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 Jean-Honore Fragonard  (1732 - 1806)

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About: Jean-Honore Fragonard
 

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Lived/Active: France      Known for: voluptuous female, history painting

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BIOGRAPHY for Jean-Honore Fragonard
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Birth
1732 (Grasse, France)
 
Death
1806

Lived/Active
France


Self portrait -


Often Known For
voluptuous female, history painting

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This biography from the Archives of AskART:
Please note: Artists not classified as American in our database may have limited biographical data compared to the extensive information about American artists.

Jean-Honore Fragonard was born in Grasse, in Provence, France in April 5, 1732. He was the son of a glove maker, and was brought to Paris by the age of five. He was at first a notary clerk but showed little disposition for that profession. His artistic talent was never in doubt, and in 1747 he gained acceptance as an apprentice in the studio of Francois Boucher.

At first Boucher paid little attention to him and passed him along to Chardin, but a year later he relented and took him on for four years. His formal education consisted of studying at a school within the Louvre for exceptionally gifted students under Carle van Loo and later at the French school in Rome. There he was captivated by Tiepolo's incandescent paintings. In 1752 Fragonard, only twenty years old, won first prize in the Prix de Rome with a wonderful theatrical piece. He entered the Academy in 1765 with a painting that was the last time he would devote to history painting in the grand style.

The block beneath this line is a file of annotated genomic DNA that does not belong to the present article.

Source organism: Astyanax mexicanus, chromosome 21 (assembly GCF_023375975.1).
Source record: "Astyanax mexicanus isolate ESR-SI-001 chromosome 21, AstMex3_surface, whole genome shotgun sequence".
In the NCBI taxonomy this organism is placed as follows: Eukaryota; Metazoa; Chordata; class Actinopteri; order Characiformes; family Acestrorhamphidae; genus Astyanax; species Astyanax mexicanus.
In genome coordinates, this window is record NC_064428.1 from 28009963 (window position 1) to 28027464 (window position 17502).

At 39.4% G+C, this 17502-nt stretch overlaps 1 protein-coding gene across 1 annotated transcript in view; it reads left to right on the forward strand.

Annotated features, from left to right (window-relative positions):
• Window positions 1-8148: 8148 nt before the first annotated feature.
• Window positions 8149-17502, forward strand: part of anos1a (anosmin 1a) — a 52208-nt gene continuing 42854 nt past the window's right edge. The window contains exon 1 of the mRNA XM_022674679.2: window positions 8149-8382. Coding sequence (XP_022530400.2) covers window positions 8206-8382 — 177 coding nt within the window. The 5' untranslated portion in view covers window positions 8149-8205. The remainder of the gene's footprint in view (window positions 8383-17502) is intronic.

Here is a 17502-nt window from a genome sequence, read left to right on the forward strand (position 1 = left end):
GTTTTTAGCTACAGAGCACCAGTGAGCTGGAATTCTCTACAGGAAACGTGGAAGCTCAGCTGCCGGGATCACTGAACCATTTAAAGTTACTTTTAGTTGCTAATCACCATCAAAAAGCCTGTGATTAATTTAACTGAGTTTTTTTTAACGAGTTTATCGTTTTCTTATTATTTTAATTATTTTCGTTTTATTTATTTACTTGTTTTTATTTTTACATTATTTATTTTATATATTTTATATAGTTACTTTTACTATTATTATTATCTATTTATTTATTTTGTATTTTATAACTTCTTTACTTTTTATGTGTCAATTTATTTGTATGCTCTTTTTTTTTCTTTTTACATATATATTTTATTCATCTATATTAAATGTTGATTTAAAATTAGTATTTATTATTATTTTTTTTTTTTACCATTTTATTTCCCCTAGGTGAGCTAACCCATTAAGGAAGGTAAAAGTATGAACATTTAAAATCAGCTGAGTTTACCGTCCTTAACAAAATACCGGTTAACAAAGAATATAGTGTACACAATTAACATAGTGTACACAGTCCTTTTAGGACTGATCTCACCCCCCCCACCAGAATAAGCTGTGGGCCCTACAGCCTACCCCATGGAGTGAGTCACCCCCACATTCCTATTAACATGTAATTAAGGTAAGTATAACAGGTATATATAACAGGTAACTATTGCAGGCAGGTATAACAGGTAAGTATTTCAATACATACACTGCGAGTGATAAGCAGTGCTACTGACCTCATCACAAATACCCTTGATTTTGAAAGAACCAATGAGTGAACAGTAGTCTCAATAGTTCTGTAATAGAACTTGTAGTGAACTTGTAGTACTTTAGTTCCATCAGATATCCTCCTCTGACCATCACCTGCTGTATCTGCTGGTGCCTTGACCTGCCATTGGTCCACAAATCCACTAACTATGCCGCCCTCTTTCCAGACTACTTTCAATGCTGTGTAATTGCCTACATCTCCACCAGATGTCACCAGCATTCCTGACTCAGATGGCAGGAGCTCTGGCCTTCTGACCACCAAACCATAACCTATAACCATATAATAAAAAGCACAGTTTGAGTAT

On his return to Paris in 1761 he found a wide market for engravings of his work and a demand for his paintings from clients who ranged from Madame du Barry to the energetic art dealers. He had particular success with so-called "amorous" pictures: voluptuous young girls, couples kissing as well as scenes of children and family life. He turned out landscapes, and portraits as well. By the 1770s Fragonard enjoyed a reputation as the most fashionable decorative painter in France. Yet his lopsided reputation as a "naughty painter" alienated the public.

Fragonard hated pomp. "Frago" was what he liked best to be called. He was considered to be a free spirit and many of his paintings mirrored that description, He was able to work very quickly and freely, claiming he could paint a "fancy portrait" in an hour. But at the time of the French Revolution, tastes changed, and he was rejected by Madame du Barry and others. He was abandoned in favor of other lesser painters, and he died poor in 1806 of a stroke. His work remained in obscurity until around 1840 when collectors started buying up his paintings again.


Compiled and submitted August 2004 by Jean Ershler Schatz, artist and researcher from Laguna Woods, California

Sources include:
'Fragonard, Rococo or Romantic?' by John McEwen in "Art in America", February 1988
Aline Saarinen in "McCall's Magazine"
'Fragonard's Fancies' by Lisa Liebmann in "ARTnews", February 1988

** If you discover credit omissions or have additional information to add, please let us know at registrar@AskART.com.

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